[pypy-commit] pypy default: removing one of the minimark sections, because there are two identical minimark sections in this file.
noreply at buildbot.pypy.org
Sat Jun 18 11:17:02 CEST 2011
Author: David Schneider <david.schneider at picle.org>
Date: 2011-06-18 11:20 +0200
Log: removing one of the minimark sections, because there are two
identical minimark sections in this file.
diff --git a/pypy/doc/garbage_collection.rst b/pypy/doc/garbage_collection.rst
@@ -212,90 +212,4 @@
becomes free garbage, to be collected at the next major collection.
-This is a simplification and rewrite of the ideas from the Hybrid GC.
-It uses a nursery for the young objects, and mark-and-sweep for the old
-objects. This is a moving GC, but objects may only move once (from
-the nursery to the old stage).
-The main difference with the Hybrid GC is that the mark-and-sweep
-objects (the "old stage") are directly handled by the GC's custom
-allocator, instead of being handled by malloc() calls. The gain is that
-it is then possible, during a major collection, to walk through all old
-generation objects without needing to store a list of pointers to them.
-So as a first approximation, when compared to the Hybrid GC, the
-Minimark GC saves one word of memory per old object.
-There are a number of environment variables that can be tweaked to
-influence the GC. (Their default value should be ok for most usages.)
-You can read more about them at the start of
-In more details:
-- The small newly malloced objects are allocated in the nursery (case 1).
- All objects living in the nursery are "young".
-- The big objects are always handled directly by the system malloc().
- But the big newly malloced objects are still "young" when they are
- allocated (case 2), even though they don't live in the nursery.
-- When the nursery is full, we do a minor collection, i.e. we find
- which "young" objects are still alive (from cases 1 and 2). The
- "young" flag is then removed. The surviving case 1 objects are moved
- to the old stage. The dying case 2 objects are immediately freed.
-- The old stage is an area of memory containing old (small) objects. It
- is handled by `pypy/rpython/memory/gc/minimarkpage.py`_. It is organized
- as "arenas" of 256KB or 512KB, subdivided into "pages" of 4KB or 8KB.
- Each page can either be free, or contain small objects of all the same
- size. Furthermore at any point in time each object location can be
- either allocated or freed. The basic design comes from ``obmalloc.c``
- from CPython (which itself comes from the same source as the Linux
- system malloc()).
-- New objects are added to the old stage at every minor collection.
- Immediately after a minor collection, when we reach some threshold, we
- trigger a major collection. This is the mark-and-sweep step. It walks
- over *all* objects (mark), and then frees some fraction of them (sweep).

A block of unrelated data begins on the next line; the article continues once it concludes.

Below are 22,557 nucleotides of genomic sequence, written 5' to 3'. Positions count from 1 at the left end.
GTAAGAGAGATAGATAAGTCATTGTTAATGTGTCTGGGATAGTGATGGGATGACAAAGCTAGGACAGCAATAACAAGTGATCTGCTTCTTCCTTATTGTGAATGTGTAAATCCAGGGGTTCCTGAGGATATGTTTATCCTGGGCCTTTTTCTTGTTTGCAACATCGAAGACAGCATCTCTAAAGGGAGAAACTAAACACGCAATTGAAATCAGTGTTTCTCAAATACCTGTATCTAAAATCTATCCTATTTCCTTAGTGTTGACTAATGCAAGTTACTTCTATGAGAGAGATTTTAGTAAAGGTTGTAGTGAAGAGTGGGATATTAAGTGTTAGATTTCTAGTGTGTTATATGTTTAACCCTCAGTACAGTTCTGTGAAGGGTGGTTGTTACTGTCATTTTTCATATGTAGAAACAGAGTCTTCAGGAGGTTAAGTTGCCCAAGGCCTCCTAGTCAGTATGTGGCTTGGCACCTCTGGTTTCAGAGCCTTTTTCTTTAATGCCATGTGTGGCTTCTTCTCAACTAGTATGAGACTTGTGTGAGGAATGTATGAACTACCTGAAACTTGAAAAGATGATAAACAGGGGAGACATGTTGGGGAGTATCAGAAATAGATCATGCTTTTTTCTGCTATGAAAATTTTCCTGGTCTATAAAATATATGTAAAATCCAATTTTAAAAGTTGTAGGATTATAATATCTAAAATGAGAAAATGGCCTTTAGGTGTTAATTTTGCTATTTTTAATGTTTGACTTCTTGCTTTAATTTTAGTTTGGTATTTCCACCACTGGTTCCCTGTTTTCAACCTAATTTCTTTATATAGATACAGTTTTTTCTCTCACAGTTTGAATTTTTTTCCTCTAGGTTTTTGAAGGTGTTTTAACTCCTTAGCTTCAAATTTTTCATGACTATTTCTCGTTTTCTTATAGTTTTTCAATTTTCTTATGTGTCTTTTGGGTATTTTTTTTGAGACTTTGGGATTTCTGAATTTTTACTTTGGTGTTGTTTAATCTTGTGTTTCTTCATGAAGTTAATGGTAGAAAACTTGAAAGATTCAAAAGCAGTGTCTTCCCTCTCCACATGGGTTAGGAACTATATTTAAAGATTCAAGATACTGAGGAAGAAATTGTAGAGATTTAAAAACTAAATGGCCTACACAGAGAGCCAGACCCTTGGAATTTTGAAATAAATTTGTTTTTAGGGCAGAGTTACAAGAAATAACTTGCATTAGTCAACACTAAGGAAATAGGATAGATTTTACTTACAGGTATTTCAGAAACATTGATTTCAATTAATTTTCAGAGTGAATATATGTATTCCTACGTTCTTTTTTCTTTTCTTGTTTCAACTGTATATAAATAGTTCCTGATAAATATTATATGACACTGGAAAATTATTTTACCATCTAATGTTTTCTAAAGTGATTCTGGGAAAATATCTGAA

- This means that the only time when we want to free objects is while
- walking over all of them; we never ask to free an object given just its
- address. This allows some simplifications and memory savings when
- compared to ``obmalloc.c``.
-- As with all generational collectors, this GC needs a write barrier to
- record which old objects have a reference to young objects.
-- Additionally, we found out that it is useful to handle the case of
- big arrays specially: when we allocate a big array (with the system
- malloc()), we reserve a small number of bytes before. When the array
- grows old, we use the extra bytes as a set of bits. Each bit
- represents 128 entries in the array. Whenever the write barrier is
- called to record a reference from the Nth entry of the array to some
- young object, we set the bit number ``(N/128)`` to 1. This can
- considerably speed up minor collections, because we then only have to
- scan 128 entries of the array instead of all of them.
-- As usual, we need special care about weak references, and objects with
- finalizers. Weak references are allocated in the nursery, and if they
- survive they move to the old stage, as usual for all objects; the
- difference is that the reference they contain must either follow the
- object, or be set to NULL if the object dies. And the objects with
- finalizers, considered rare enough, are immediately allocated old to
- simplify the design. In particular their ``__del__`` method can only
- be called just after a major collection.
-- The objects move once only, so we can use a trick to implement id()
- and hash(). If the object is not in the nursery, it won't move any
- more, so its id() and hash() are the object's address, cast to an
- integer. If the object is in the nursery, and we ask for its id()
- or its hash(), then we pre-reserve a location in the old stage, and
- return the address of that location. If the object survives the
- next minor collection, we move it there, and so its id() and hash()
- are preserved. If the object dies then the pre-reserved location
- becomes free garbage, to be collected at the next major collection.
.. include:: _ref.txt
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